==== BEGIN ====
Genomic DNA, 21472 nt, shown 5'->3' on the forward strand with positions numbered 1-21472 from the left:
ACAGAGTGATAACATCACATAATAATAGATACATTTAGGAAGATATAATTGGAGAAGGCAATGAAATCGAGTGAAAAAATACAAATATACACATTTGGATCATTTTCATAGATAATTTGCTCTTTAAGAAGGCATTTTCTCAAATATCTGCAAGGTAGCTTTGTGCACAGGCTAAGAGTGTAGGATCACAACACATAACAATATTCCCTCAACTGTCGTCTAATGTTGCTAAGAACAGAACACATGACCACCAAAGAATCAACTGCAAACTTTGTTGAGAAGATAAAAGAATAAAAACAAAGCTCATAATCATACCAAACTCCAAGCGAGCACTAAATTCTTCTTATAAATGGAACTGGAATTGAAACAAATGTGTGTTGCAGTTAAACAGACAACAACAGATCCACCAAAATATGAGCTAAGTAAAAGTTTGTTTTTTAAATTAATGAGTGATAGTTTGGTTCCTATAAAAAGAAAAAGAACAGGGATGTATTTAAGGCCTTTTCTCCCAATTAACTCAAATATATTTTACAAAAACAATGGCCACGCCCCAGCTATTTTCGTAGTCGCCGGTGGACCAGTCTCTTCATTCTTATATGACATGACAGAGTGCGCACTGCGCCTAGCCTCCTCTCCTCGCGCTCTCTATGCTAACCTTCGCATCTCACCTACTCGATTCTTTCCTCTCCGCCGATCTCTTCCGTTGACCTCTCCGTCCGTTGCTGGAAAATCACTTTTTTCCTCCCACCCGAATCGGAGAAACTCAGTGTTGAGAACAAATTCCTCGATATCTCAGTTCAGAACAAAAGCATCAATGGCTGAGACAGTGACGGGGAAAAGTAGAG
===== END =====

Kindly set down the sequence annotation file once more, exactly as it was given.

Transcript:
Genomic DNA, 21472 nt, shown 5'->3' on the forward strand with positions numbered 1-21472 from the left:
ACAGAGTGATAACATCACATAATAATAGATACATTTAGGAAGATATAATTGGAGAAGGCAATGAAATCGAGTGAAAAAATACAAATATACACATTTGGATCATTTTCATAGATAATTTGCTCTTTAAGAAGGCATTTTCTCAAATATCTGCAAGGTAGCTTTGTGCACAGGCTAAGAGTGTAGGATCACAACACATAACAATATTCCCTCAACTGTCGTCTAATGTTGCTAAGAACAGAACACATGACCACCAAAGAATCAACTGCAAACTTTGTTGAGAAGATAAAAGAATAAAAACAAAGCTCATAATCATACCAAACTCCAAGCGAGCACTAAATTCTTCTTATAAATGGAACTGGAATTGAAACAAATGTGTGTTGCAGTTAAACAGACAACAACAGATCCACCAAAATATGAGCTAAGTAAAAGTTTGTTTTTTAAATTAATGAGTGATAGTTTGGTTCCTATAAAAAGAAAAAGAACAGGGATGTATTTAAGGCCTTTTCTCCCAATTAACTCAAATATATTTTACAAAAACAATGGCCACGCCCCAGCTATTTTCGTAGTCGCCGGTGGACCAGTCTCTTCATTCTTATATGACATGACAGAGTGCGCACTGCGCCTAGCCTCCTCTCCTCGCGCTCTCTATGCTAACCTTCGCATCTCACCTACTCGATTCTTTCCTCTCCGCCGATCTCTTCCGTTGACCTCTCCGTCCGTTGCTGGAAAATCACTTTTTTCCTCCCACCCGAATCGGAGAAACTCAGTGTTGAGAACAAATTCCTCGATATCTCAGTTCAGAACAAAAGCATCAATGGCTGAGACAGTGACGGGGAAAAGTAGAG